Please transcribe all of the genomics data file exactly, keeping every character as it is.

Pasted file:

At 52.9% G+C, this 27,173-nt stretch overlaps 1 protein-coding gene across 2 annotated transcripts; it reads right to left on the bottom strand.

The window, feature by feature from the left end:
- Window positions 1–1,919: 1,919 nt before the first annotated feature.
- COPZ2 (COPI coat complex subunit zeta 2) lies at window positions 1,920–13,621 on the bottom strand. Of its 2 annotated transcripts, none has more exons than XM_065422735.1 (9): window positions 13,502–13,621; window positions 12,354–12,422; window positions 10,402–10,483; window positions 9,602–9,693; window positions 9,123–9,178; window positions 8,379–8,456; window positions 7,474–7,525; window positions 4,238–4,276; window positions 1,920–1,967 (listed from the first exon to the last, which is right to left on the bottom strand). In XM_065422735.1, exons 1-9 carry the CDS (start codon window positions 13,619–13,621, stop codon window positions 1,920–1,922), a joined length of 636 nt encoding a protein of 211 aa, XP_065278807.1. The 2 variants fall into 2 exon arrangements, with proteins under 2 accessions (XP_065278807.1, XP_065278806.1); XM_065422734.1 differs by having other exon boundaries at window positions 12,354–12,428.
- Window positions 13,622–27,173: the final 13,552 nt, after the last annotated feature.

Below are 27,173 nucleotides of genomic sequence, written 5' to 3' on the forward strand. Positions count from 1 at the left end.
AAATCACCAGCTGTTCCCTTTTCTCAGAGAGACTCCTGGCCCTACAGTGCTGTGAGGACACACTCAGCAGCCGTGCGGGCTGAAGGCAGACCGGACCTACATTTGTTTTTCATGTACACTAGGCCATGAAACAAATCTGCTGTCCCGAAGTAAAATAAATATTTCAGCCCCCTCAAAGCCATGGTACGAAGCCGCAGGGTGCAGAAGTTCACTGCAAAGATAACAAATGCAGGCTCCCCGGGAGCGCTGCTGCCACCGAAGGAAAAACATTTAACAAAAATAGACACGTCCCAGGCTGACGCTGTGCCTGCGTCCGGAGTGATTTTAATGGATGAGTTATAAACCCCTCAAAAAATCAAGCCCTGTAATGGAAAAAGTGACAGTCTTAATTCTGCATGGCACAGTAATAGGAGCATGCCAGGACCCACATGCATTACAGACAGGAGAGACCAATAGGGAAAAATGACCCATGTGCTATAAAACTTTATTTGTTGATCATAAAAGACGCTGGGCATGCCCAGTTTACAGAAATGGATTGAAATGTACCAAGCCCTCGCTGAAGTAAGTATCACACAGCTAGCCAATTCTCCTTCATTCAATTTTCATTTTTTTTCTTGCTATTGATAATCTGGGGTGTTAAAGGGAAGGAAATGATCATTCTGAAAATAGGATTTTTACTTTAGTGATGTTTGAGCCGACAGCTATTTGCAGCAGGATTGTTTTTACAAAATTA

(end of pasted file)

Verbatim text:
At 52.9% G+C, this 27,173-nt stretch overlaps 1 protein-coding gene across 2 annotated transcripts; it reads right to left on the bottom strand.

The window, feature by feature from the left end:
- Window positions 1–1,919: 1,919 nt before the first annotated feature.
- COPZ2 (COPI coat complex subunit zeta 2) lies at window positions 1,920–13,621 on the bottom strand. Of its 2 annotated transcripts, none has more exons than XM_065422735.1 (9): window positions 13,502–13,621; window positions 12,354–12,422; window positions 10,402–10,483; window positions 9,602–9,693; window positions 9,123–9,178; window positions 8,379–8,456; window positions 7,474–7,525; window positions 4,238–4,276; window positions 1,920–1,967 (listed from the first exon to the last, which is right to left on the bottom strand). In XM_065422735.1, exons 1-9 carry the CDS (start codon window positions 13,619–13,621, stop codon window positions 1,920–1,922), a joined length of 636 nt encoding a protein of 211 aa, XP_065278807.1. The 2 variants fall into 2 exon arrangements, with proteins under 2 accessions (XP_065278807.1, XP_065278806.1); XM_065422734.1 differs by having other exon boundaries at window positions 12,354–12,428.
- Window positions 13,622–27,173: the final 13,552 nt, after the last annotated feature.

Below are 27,173 nucleotides of genomic sequence, written 5' to 3' on the forward strand. Positions count from 1 at the left end.
AAATCACCAGCTGTTCCCTTTTCTCAGAGAGACTCCTGGCCCTACAGTGCTGTGAGGACACACTCAGCAGCCGTGCGGGCTGAAGGCAGACCGGACCTACATTTGTTTTTCATGTACACTAGGCCATGAAACAAATCTGCTGTCCCGAAGTAAAATAAATATTTCAGCCCCCTCAAAGCCATGGTACGAAGCCGCAGGGTGCAGAAGTTCACTGCAAAGATAACAAATGCAGGCTCCCCGGGAGCGCTGCTGCCACCGAAGGAAAAACATTTAACAAAAATAGACACGTCCCAGGCTGACGCTGTGCCTGCGTCCGGAGTGATTTTAATGGATGAGTTATAAACCCCTCAAAAAATCAAGCCCTGTAATGGAAAAAGTGACAGTCTTAATTCTGCATGGCACAGTAATAGGAGCATGCCAGGACCCACATGCATTACAGACAGGAGAGACCAATAGGGAAAAATGACCCATGTGCTATAAAACTTTATTTGTTGATCATAAAAGACGCTGGGCATGCCCAGTTTACAGAAATGGATTGAAATGTACCAAGCCCTCGCTGAAGTAAGTATCACACAGCTAGCCAATTCTCCTTCATTCAATTTTCATTTTTTTTCTTGCTATTGATAATCTGGGGTGTTAAAGGGAAGGAAATGATCATTCTGAAAATAGGATTTTTACTTTAGTGATGTTTGAGCCGACAGCTATTTGCAGCAGGATTGTTTTTACAAAATTA